Gaston and the Voyagers enjoyed a delicious meal of Tartines de la Tomates and Mozarella and Brochettes de poulet au romarin, or as Jeffrey called them, chicken kabobs. As they ate, Phineas urged Gaston to talk about the Opera House. Gaston Leroux was lively and flamboyant, and enraptured with the splendor of the Palais Garnier. His stories captivated the Voyagers and he described it in luxurious detail. Gaston's breezy mood eventually sobered.
"It was exactly twenty years ago today, that the Paris Opéra burned down from a mysterious and tragic explosion."
"Explosion? How did that happen?" Jeffrey pushed the remaining tomatoes around his plate and Phineas snatched them and popped them in his mouth.
"Nobody knows, but legend has it as the Phantom's evil doing. Almost everyone inside died, including the beautiful and talented Opera singer, Christina Nilsson. She was just thirty-three and performing the lead role in La Traviata. That role started her Opera career ten years prior. From the second day after the performers moved in, they reported strange 'happenings' inside the theater. They increased when Miss Nilsson stayed that fateful week. There was even talk that she didn't die, and she disappeared shortly after her performance. No evidence was produced from the wreckage and her remains were never found... Oh, will you pardon me? My editor just arrived, I need to give him some past due articles."
Jeffrey shook his head sadly when he left. "This is all wrong. The Opera house was never destroyed, it was the entire setting of the book."
"Okay, can you give me an idea of what this story is about? You can't expect me to believe that a ghost blew up the Opera House. It sounds more like foul play to me."
"Your right, Bogg, the Phantom wasn't a ghost, but he pretended to be one. He was a tortured and disfigured man who lived in the catacombs beneath the Opera House. He was a great architect and designed a home there. His name was Erik."
"A tormented guy who lives like a hermit. This is gonna be good. What else?"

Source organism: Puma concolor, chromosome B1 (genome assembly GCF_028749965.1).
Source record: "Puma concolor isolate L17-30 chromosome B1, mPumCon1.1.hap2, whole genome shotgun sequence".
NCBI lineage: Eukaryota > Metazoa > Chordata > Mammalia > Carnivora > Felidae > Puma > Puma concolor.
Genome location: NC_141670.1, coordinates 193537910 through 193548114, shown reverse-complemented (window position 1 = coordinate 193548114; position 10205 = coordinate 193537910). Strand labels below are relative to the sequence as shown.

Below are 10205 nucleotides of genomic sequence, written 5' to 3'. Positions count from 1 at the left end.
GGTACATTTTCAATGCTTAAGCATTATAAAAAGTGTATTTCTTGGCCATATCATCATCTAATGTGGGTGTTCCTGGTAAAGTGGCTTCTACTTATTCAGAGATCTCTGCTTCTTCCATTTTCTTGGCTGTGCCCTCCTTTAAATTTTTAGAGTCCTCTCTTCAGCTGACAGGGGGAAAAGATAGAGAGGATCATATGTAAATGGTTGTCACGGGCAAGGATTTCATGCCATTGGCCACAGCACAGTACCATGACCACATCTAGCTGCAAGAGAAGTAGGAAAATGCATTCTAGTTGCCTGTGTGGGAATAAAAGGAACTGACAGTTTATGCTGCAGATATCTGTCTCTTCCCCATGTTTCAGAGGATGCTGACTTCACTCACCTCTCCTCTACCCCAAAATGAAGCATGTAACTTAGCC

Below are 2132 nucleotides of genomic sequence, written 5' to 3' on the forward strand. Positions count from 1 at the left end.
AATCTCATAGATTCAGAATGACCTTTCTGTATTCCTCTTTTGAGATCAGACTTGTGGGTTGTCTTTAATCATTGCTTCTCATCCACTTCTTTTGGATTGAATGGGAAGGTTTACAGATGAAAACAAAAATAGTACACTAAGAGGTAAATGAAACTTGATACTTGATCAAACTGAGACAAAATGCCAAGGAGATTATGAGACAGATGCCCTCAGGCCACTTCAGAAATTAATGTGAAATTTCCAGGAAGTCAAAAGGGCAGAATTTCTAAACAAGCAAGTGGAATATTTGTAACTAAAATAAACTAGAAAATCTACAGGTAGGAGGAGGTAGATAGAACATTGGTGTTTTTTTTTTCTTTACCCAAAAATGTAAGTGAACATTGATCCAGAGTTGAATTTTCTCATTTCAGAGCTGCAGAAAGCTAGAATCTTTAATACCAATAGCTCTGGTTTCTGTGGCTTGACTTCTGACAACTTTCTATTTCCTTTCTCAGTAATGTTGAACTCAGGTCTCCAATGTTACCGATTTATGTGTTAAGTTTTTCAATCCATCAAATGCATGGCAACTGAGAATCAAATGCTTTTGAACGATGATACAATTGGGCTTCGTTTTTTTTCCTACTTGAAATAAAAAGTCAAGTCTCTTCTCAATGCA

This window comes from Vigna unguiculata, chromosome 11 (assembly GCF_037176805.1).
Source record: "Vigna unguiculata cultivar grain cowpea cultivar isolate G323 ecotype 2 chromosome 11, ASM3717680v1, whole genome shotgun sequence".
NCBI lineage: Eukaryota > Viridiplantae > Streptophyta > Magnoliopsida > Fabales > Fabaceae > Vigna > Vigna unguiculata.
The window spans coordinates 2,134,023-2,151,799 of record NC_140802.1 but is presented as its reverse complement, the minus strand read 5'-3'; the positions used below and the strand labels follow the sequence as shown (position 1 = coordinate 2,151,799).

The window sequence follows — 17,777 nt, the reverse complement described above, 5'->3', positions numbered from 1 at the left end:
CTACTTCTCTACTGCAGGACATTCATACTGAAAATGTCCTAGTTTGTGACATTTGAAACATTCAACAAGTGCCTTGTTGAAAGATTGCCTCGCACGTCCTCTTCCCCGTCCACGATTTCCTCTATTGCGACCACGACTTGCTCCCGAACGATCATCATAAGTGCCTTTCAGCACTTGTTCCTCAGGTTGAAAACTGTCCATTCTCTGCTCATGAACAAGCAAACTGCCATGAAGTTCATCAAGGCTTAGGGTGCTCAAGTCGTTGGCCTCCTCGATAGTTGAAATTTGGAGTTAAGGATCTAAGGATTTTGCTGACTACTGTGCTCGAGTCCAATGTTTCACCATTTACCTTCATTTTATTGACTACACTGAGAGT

"Erik is in love with a young ingénue named Christine Daae. He's a master musician and trains her to sing better than everyone else. He pretends to be her 'Angel of music.' Later, he demands through tricks, blackmail, and murder that she is made the star of all the Operas he writes."
Phineas crossed his arms intrigued. "That's interesting, the character Christine Daae sounds like Christina Nilsson."
"That's because Gaston Leroux used her as inspiration for the book. Anyway, Christine has a handsome boyfriend named Raoul and the Phantom gets jealous. He threatens them and kidnaps her. She finally realizes he's not the angel she thought he was. He's just a pathetic weirdo that lives in a death chamber and sleeps in a coffin. He traps Raoul in the catacombs with another character and Christine is forced to make her choice. If she turns the scorpion she must marry Erik and stay with him forever. If she turns the grasshopper, he would destroy the Opera house, by blowing it up!"
Phineas took a swig of lemonade and leaned in closer, the melodramatics fascinated him.
"So what happened? What did she turn?"
"Erik is a little decent after all. He shows pity after Christine kisses him and he forces them to go away. At the end he gives this moving speech and three weeks later dies of a broken heart."
"And his bones remained hidden in the catacombs? That's what Leroux supposedly found, right?"
"According to his diaries he found the bones with a ring on them. In the story, Erik took that ring from Christine's neck. It was an engagement ring given to her from Raoul." Jeffrey explained.
"What a sad ending! Leroux has a vivid imagination but that still doesn't explain why this happened in real life."
"You heard Gaston, he's convinced the Phantom existed. How else would he get the ideas for his book? What if the Phantom was in love with Christina Nilsson? What if the whole story was actually real?"
Jeffrey bristled with excitement at his theory. Bogg shook his head, still cynical.